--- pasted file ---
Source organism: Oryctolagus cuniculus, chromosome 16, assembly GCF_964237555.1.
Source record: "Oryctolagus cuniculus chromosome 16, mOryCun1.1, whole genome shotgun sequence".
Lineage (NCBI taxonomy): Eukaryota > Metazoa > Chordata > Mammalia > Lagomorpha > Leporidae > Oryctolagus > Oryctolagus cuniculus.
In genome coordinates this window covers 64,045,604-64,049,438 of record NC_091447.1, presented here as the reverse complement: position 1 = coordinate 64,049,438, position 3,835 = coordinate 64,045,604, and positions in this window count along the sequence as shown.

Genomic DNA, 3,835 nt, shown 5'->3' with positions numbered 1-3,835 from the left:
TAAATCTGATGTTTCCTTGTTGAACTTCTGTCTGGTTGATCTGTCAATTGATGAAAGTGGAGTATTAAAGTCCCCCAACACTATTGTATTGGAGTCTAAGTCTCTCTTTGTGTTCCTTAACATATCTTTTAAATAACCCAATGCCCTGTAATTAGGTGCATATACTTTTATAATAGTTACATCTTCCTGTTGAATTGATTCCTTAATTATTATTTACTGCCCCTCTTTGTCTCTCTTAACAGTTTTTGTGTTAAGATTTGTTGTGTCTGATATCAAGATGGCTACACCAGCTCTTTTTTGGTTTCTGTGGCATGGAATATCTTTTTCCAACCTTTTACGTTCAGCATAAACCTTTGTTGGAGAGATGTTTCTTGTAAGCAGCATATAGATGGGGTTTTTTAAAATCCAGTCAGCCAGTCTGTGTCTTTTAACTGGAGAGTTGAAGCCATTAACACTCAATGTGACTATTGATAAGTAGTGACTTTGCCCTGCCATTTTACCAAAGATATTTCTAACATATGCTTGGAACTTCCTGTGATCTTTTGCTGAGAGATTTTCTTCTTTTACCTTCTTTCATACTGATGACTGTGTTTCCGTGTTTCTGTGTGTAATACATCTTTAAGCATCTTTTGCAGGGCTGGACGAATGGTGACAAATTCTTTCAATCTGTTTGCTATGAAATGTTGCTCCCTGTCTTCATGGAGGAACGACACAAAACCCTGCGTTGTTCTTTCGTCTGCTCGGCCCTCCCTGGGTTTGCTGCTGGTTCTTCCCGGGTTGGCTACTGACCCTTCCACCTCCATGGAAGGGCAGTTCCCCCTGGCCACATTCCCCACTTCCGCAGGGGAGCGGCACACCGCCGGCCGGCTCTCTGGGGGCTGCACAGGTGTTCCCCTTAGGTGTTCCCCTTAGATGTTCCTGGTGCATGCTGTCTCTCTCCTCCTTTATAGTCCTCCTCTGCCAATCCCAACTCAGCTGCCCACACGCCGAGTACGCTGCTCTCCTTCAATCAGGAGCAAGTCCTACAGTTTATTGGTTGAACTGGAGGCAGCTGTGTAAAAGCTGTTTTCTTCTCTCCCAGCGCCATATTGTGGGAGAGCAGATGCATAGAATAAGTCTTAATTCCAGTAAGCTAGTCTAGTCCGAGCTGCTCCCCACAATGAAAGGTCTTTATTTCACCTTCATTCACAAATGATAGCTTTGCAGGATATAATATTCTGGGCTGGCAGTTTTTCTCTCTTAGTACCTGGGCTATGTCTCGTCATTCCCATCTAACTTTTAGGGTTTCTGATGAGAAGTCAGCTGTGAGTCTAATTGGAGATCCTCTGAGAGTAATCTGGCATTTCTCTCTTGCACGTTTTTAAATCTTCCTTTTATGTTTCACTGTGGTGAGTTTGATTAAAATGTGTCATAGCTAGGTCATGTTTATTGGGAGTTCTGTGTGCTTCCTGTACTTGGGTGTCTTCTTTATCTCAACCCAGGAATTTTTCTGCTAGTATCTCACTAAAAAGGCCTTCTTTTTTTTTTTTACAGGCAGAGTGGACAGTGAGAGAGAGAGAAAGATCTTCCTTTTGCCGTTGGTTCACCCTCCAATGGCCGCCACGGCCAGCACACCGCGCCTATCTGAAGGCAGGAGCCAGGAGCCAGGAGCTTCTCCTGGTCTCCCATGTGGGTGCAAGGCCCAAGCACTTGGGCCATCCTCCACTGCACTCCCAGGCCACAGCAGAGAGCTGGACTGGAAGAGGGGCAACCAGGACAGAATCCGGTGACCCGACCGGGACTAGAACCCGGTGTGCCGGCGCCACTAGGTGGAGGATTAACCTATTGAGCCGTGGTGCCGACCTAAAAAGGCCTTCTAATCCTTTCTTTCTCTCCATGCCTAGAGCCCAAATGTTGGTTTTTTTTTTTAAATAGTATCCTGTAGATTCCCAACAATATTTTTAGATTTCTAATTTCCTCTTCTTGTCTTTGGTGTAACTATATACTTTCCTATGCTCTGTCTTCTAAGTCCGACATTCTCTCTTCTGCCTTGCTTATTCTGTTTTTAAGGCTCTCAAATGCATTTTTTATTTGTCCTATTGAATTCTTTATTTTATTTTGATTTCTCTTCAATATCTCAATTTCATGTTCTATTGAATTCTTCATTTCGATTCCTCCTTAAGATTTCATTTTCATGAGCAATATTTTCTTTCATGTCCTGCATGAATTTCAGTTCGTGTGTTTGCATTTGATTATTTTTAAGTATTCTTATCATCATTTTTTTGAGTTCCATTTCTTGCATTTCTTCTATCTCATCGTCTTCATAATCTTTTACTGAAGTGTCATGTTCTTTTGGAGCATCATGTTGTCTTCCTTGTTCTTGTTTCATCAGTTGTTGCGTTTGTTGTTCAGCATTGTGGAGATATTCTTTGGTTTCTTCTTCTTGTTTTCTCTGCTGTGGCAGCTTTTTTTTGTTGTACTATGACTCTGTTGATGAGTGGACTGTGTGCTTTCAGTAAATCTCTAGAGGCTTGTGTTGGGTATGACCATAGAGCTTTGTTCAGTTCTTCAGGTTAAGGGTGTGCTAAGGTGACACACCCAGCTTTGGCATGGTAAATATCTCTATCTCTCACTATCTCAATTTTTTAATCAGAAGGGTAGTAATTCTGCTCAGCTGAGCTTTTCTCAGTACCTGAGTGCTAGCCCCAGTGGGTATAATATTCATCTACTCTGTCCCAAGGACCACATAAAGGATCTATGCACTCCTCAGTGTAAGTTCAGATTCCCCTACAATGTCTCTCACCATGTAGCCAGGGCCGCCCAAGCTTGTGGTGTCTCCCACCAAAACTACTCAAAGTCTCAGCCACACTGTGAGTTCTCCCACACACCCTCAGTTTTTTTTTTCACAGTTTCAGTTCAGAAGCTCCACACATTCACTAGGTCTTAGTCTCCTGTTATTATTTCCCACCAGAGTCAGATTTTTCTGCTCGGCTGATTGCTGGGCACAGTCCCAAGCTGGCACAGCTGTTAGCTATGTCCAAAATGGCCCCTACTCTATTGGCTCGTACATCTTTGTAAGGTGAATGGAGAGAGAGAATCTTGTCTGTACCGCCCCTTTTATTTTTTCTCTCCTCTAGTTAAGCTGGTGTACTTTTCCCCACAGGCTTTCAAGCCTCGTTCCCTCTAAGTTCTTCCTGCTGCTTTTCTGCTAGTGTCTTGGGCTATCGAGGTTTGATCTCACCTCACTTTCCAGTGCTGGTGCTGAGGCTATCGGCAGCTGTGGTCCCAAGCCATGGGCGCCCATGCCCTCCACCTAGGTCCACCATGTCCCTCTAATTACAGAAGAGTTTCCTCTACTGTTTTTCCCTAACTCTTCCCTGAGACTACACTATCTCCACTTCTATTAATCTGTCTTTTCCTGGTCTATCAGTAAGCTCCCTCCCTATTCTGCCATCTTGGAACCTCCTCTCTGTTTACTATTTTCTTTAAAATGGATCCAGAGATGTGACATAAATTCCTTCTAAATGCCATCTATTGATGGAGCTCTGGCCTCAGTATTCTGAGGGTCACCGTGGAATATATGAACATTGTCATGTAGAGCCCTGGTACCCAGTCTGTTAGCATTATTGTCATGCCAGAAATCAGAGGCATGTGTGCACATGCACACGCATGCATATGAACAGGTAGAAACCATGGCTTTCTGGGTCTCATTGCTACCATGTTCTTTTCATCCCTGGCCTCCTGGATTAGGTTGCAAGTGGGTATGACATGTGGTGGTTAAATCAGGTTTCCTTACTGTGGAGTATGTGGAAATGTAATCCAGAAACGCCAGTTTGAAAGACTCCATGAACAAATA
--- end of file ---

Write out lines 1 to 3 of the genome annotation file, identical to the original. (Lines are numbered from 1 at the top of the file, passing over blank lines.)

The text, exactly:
Source organism: Oryctolagus cuniculus, chromosome 16, assembly GCF_964237555.1.
Source record: "Oryctolagus cuniculus chromosome 16, mOryCun1.1, whole genome shotgun sequence".
Lineage (NCBI taxonomy): Eukaryota > Metazoa > Chordata > Mammalia > Lagomorpha > Leporidae > Oryctolagus > Oryctolagus cuniculus.